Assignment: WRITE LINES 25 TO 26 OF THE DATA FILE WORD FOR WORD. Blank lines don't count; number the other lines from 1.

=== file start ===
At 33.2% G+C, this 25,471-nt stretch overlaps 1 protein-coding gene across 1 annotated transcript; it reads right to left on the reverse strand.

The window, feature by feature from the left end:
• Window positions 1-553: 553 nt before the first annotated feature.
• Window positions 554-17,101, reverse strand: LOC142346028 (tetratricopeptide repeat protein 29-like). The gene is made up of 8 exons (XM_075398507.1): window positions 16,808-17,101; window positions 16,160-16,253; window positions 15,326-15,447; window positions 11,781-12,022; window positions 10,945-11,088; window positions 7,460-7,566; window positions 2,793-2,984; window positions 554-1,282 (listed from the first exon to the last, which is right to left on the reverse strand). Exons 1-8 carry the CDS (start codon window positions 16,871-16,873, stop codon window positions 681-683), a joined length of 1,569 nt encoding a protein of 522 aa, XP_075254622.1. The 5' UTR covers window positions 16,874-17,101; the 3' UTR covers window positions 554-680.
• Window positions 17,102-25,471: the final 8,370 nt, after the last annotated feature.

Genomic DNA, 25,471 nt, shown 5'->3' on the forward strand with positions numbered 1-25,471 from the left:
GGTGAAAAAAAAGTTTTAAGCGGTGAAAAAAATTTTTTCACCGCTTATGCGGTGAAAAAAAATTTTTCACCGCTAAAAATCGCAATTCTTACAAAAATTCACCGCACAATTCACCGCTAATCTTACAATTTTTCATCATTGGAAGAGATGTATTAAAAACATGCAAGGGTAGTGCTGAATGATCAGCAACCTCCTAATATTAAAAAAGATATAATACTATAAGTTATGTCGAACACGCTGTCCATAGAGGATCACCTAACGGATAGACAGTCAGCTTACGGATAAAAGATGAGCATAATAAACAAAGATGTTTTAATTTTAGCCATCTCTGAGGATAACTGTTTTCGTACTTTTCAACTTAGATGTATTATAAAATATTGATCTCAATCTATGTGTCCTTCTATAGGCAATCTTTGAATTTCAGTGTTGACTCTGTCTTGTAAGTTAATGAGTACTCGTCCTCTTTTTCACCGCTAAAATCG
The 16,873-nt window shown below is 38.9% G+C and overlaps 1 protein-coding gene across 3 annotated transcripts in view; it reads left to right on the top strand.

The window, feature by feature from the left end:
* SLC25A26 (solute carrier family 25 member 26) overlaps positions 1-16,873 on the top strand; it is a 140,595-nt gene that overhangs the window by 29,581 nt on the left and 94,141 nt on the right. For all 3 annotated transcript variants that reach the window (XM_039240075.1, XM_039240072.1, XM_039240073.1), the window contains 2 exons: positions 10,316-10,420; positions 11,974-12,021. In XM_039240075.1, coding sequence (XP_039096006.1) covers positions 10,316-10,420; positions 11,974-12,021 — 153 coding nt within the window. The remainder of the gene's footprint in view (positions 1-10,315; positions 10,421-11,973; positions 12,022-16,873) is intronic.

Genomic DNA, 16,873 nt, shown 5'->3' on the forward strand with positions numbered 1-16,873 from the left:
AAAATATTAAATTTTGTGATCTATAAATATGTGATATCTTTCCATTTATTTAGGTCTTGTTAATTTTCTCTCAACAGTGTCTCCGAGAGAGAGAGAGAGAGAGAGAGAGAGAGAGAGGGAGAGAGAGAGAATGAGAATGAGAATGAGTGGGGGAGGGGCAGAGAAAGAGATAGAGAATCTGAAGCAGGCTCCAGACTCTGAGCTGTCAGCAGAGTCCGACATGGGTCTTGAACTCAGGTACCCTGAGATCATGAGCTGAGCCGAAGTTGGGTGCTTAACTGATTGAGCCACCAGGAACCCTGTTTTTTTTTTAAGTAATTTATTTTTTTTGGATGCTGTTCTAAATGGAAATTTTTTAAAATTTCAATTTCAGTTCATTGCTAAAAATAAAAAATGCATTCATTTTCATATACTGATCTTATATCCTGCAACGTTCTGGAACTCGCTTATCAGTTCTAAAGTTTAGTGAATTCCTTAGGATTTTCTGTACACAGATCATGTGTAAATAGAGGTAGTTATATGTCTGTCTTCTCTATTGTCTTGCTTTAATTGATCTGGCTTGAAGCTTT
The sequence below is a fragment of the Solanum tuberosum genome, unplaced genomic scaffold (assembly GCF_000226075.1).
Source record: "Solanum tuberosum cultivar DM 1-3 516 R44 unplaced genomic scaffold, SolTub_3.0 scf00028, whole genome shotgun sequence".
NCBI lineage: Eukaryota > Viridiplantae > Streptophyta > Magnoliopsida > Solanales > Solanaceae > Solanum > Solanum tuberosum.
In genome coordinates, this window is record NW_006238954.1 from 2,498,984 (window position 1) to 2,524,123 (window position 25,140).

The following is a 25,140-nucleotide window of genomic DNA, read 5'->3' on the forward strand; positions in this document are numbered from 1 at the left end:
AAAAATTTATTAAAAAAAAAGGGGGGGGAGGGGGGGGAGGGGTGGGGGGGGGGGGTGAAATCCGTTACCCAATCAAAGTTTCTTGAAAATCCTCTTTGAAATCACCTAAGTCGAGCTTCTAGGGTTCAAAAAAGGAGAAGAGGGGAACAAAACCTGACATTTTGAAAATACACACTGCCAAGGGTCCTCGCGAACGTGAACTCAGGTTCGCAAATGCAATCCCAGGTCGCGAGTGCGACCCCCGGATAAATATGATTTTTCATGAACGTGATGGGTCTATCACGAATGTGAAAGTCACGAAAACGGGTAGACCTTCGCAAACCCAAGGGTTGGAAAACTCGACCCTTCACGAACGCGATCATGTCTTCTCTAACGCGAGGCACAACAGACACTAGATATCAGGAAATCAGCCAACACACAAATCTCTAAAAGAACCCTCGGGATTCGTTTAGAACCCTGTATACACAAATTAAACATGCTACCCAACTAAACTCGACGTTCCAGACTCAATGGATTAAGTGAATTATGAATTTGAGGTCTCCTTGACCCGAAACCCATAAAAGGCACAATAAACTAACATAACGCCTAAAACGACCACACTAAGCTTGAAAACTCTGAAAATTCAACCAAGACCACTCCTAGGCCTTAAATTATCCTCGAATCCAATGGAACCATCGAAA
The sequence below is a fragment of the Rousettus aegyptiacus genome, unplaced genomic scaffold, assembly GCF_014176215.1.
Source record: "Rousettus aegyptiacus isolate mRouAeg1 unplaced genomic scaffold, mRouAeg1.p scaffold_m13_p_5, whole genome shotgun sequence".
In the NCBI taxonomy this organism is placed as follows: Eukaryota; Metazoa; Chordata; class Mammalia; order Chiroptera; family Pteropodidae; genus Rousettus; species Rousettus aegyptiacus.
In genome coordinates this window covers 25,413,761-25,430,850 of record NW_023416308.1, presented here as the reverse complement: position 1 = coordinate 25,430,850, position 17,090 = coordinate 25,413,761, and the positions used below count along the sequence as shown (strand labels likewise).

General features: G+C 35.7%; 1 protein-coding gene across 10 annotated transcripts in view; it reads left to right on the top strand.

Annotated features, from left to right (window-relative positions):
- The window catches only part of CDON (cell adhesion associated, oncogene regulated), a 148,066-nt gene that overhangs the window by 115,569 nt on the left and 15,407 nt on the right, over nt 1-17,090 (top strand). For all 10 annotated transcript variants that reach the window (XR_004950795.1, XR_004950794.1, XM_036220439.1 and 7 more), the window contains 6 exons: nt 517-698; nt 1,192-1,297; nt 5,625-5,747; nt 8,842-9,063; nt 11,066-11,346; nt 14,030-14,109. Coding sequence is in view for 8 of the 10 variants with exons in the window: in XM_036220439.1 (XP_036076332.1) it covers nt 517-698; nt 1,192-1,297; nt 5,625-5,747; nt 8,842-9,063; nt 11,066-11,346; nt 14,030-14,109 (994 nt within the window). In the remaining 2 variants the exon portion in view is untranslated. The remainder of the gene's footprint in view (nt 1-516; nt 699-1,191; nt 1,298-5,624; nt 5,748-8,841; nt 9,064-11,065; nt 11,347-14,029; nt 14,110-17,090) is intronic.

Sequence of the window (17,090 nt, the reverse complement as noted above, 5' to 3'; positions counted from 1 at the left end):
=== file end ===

- The window catches only part of CDON (cell adhesion associated, oncogene regulated), a 148,066-nt gene that overhangs the window by 115,569 nt on the left and 15,407 nt on the right, over nt 1-17,090 (top strand). For all 10 annotated transcript variants that reach the window (XR_004950795.1, XR_004950794.1, XM_036220439.1 and 7 more), the window contains 6 exons: nt 517-698; nt 1,192-1,297; nt 5,625-5,747; nt 8,842-9,063; nt 11,066-11,346; nt 14,030-14,109. Coding sequence is in view for 8 of the 10 variants with exons in the window: in XM_036220439.1 (XP_036076332.1) it covers nt 517-698; nt 1,192-1,297; nt 5,625-5,747; nt 8,842-9,063; nt 11,066-11,346; nt 14,030-14,109 (994 nt within the window). In the remaining 2 variants the exon portion in view is untranslated. The remainder of the gene's footprint in view (nt 1-516; nt 699-1,191; nt 1,298-5,624; nt 5,748-8,841; nt 9,064-11,065; nt 11,347-14,029; nt 14,110-17,090) is intronic.

Sequence of the window (17,090 nt, the reverse complement as noted above, 5' to 3'; positions counted from 1 at the left end):